Anonymous
Anonymous asked in Science & MathematicsMathematics · 9 years ago

# Prove the relation: 1² + 2² + 3² ... n² = 1/6 n(n+1)(2n+1)?

I know that the above statement can be proved by Mathematical Induction. Proving this way only proves correctness of the formula. I was wondering how people found out that the sum of perfect squares is equal to n(n+1)(2n+1)/6.

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• 9 years ago

One can prove sum of all powers of natural numbers one by one first taking power 1, i.e., 1 + 2 + 3 + ..., then power 2, i.e., 1^2 + 2^2 + 3^2 + ... and so on by a general method described as under.

n^3 - (n - 1)^3 = n^3 - (n^3 - 3n^2 + 3n - 1)

=> n^3 - (n - 1)^3 = 3n^2 - 3n + 1

Plugging n = 1, 2, 3, ... n

1^3 - 0^3 = 3 * 1^2 - 3 *1 + 1

2^3 - 1^3 = 3 * 2^2 - 3 * 2 + 1

3^3 - 2^3 = 3 * 3^2 - 3 * 3 + 1

.....

,.....

n^3 - (n - 1)^3 = 3 * n&2 - 3 * n + 1

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n^3 = 3 * (1^2 + 2^2 + 3^2 + ... + n^2) - 3 * (1 + 2 + 3 + ... + n) + n

=> 3 * (1^2 + 2^2 + 3^2 + ... + n^2)

= n^3 - 3 * (1 + 2 + 3 + .... + n) - n

= n^3 + (3/2) n (n + 1) - n

= (1/2) (2n^3 + 3n^2 + 3n - 2n)

= (1/2) (2n^3 + 3n^2 + n)

= (n/2) (2n^2 + 3n + 1)

= (n/2) (n + 1) (2n + 1)

=> (1^2 + 2^2 + 3^2 + ... n^2)

= (1/6) n (n + 1) (2n + 1).

The sum 1^3 + 23 + 3^3 + ... + n^3

can similarly be proved taking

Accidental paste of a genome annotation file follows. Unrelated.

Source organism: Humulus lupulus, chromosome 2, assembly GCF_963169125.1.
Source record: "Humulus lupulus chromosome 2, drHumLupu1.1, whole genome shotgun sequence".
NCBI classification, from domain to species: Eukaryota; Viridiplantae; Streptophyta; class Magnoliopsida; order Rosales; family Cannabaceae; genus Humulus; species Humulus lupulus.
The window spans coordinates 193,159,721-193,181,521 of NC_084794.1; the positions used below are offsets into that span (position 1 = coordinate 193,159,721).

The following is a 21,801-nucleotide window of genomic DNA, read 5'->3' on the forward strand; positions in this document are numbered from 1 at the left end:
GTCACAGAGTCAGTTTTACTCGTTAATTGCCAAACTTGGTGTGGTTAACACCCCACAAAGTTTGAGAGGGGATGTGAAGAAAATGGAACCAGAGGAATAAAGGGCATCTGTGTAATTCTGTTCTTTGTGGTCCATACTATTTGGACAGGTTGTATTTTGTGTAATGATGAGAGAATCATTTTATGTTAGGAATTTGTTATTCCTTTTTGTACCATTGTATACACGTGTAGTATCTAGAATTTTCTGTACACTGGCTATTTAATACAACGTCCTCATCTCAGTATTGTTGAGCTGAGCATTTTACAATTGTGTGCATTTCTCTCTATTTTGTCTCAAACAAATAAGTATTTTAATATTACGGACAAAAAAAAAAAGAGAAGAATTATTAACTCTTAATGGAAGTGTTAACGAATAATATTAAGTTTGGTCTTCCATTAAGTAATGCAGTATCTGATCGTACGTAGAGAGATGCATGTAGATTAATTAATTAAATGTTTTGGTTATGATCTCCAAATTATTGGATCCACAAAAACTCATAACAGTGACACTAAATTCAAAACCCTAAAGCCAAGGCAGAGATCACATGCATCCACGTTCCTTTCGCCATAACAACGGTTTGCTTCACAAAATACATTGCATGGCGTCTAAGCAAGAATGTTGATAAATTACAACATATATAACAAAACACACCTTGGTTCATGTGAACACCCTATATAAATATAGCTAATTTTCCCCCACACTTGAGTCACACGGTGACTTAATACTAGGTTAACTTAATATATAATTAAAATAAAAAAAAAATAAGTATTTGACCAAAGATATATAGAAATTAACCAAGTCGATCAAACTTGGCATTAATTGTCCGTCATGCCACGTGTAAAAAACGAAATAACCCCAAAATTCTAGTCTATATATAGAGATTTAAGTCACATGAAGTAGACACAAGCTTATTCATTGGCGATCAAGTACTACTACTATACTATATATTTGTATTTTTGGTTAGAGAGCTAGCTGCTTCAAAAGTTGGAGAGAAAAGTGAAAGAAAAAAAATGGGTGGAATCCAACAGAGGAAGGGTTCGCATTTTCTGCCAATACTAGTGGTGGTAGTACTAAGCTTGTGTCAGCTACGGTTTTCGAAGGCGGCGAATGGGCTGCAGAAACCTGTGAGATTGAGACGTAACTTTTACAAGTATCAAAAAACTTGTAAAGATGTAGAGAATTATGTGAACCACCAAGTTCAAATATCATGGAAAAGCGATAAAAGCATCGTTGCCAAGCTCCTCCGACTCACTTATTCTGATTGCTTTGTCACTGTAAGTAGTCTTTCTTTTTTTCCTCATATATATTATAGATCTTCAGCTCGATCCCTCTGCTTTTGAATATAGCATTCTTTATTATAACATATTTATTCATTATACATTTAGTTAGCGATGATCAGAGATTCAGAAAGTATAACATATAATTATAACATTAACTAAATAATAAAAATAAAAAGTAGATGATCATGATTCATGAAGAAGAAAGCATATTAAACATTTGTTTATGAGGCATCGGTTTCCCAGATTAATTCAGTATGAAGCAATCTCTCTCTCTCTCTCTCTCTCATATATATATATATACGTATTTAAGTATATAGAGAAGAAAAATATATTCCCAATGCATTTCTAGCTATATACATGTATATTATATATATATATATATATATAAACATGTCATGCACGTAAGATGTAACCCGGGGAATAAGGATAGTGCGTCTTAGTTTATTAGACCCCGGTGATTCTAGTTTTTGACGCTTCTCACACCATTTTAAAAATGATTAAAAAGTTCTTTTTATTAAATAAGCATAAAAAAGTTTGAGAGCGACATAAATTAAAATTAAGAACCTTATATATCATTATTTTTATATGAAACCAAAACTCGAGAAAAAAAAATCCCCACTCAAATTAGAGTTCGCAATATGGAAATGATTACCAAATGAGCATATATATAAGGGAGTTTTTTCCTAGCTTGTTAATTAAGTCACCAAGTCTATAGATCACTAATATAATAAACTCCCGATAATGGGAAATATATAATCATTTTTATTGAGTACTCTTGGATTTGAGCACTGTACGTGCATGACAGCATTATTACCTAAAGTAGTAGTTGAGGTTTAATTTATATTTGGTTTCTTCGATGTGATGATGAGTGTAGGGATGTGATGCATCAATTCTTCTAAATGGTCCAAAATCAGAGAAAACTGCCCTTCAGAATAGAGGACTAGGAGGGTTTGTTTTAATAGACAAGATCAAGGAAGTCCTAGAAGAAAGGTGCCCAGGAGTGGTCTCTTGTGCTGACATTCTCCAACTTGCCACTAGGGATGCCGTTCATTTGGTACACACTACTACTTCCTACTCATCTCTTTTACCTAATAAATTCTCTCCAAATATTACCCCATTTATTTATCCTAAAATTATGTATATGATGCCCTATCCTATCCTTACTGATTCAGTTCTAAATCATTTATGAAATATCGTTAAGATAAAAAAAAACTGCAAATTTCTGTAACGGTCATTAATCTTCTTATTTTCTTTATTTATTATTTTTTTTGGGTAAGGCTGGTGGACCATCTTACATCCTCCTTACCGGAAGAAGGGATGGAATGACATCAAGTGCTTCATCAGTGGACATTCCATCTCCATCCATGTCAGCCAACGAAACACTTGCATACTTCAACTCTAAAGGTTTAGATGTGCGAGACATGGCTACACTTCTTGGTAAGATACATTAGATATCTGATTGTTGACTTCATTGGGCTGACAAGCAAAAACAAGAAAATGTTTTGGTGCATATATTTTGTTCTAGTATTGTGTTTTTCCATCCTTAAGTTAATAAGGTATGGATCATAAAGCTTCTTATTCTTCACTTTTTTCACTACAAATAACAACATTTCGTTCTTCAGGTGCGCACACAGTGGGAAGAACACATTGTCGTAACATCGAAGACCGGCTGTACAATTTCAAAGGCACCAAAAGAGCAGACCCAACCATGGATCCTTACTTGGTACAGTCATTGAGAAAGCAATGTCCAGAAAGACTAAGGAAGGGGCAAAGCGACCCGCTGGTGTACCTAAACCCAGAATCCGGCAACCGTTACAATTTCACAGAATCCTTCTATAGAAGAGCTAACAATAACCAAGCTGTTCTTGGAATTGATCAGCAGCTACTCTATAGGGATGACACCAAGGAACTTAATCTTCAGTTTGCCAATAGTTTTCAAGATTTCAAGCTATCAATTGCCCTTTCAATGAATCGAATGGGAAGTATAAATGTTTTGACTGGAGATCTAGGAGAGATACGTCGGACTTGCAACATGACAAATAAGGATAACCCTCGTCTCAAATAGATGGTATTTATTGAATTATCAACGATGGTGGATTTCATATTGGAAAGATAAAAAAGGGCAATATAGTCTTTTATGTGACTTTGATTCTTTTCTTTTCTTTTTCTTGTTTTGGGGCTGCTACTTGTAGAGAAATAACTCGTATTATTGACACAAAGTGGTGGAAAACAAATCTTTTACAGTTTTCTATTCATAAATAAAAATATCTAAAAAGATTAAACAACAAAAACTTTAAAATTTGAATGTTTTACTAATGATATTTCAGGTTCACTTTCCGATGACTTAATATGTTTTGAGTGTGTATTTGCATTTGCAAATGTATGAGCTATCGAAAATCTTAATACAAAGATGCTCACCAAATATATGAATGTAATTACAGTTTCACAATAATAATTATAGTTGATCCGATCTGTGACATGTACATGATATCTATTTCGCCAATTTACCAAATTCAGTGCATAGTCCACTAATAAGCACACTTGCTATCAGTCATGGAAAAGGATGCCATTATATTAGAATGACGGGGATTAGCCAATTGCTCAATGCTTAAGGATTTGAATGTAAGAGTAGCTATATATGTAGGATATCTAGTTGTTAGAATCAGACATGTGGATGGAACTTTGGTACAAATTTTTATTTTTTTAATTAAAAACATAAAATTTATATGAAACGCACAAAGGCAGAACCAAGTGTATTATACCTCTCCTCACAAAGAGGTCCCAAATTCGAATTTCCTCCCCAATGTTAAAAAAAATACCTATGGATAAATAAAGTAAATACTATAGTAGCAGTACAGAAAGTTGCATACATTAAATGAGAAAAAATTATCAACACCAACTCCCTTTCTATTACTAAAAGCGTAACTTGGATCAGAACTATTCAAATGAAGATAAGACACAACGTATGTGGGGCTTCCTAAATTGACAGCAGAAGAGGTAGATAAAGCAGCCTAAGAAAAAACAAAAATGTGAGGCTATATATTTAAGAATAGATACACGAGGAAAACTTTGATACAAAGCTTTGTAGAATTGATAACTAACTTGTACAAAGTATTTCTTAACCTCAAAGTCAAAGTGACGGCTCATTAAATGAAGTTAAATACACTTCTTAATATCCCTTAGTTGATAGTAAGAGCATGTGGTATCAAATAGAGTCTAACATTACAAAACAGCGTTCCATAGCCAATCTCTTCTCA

n^4 - (n - 1)^4 = 4n^3 - 6n^2 + 4n - 1

Thus, one after another, formula for sum of any power of the natural numbers can be derived.

Refer to my answer as under where the sum 1^4 + 2^4 + 3^4 + ... + n^4 is derived.

• 9 years ago

One possible way is to consider the relation (r+1)^3 - r^3 =3r^2+3r+1

If you sum each side from r=1 to r=n you get (n+1^3 - 1=3S+3n(n+1)/2+n , where S is the required sum

and you get 3S=(n+1)^3-1-3n(n+1)/2-n=n^3+(3/2)n(n+1)-n=(n/2)(2n^2+3n+1)=(1/2)n(n+1)(2n+1`)

so S=(1/6)n(n+1)(2n+1)

This depends on knowing the sum of r from 1 to n but this is an arithmetic series and is well known.

You also should be aware that the sum of [u(r+1)-u(r)] from r=1 to r=n is u(n+1)-u(n)

You can then use the same idea to obtain the sum of r^3 using ((r+1)^4 -r^4)) etc.

• 9 years ago

Form a recurrence relation and find the formula by comparing coefficients:

a(n + 1) = a(n) + (n + 1)²

Guess a(n) = an³ + bn² + cn + d

a(n + 1)³ + b(n + 1)² + c(n + 1) + d = an³ + bn² + cn + d + (n + 1)²

a(n³ + 3n² + 3n + 1) + b(n² + 2n + 1) + c(n + 1) + d = an³ + bn² + cn + d + n² + 2n + 1

an³ + 3an² + 3an + a + bn² + 2bn + b + cn + c + d = an³ + bn² + cn + d + n² + 2n + 1

3an² + (3a + 2b)n + (a + b + c) = n² + 2n + 1

3a = 1

a = ⅓

3a + 2b = 2

2b = 2 - 3a

b = 1 - 3a / 2

b = 1 - ½

b = ½

a + b + c = 1

c = 1 - a - b

c = 1 - ⅓ - ½

c = 1 / 6

Guess a(n) = n³ / 3 + n² / 2 + n / 6 + d

When n = 0, a(n) = 0

d = 0

a(n) = n³ / 3 + n² / 2 + n / 6

a(n) = (2n³ + 3n² + n) / 6

a(n) = n(2n² + 3n + 1) / 6

a(n) = n(n + 1)(2n + 1) / 6

What is with the thumbs down, I used a perfectly valid method.

• 9 years ago

2³=(1+1)³=1³+3*1²+3*1+1

3³=(2+1)³=2³+3*2²+3*2+1

4³=(3+1)³=3³+3*3²+3*3+1

5³=(4+1)³=4³+3*4²+3*4+1

...

n³=((n-1)+1)³=(n-1)³+3(n-1)²+3(n-1)+1

-----------------------------

SUM

2³+3³+4³+5³+...+n³ =[1³+2³+3³+4³+5³+...+(n-1)³]+ 3[1²+2²+3²+4²+5²+...+(n-1)²]+ 3[1+2+3+4+5+...+(n-1)]+ [1+1+1+1+1+...+1]

n³ =[1³]+ 3[1²+2²+3²+4²+5²+...+(n-1)²]+ 3[((n-1)+1)(n-1)/2]+ [n-1]

n³-1 -3n(n-1)/2 -[n-1]= 3[1²+2²+3²+4²+5²+...+(n-1)²+n²] - 3n²

[1²+2²+3²+4²+5²+...+(n-1)²+n²]= [n³-1 -3n(n-1)/2 -n+1+ 3n²]/3=

= [2n³ +3n²+n]/6= n[2n² +3n+1]/6=

=n(n+1)(2n+1)/6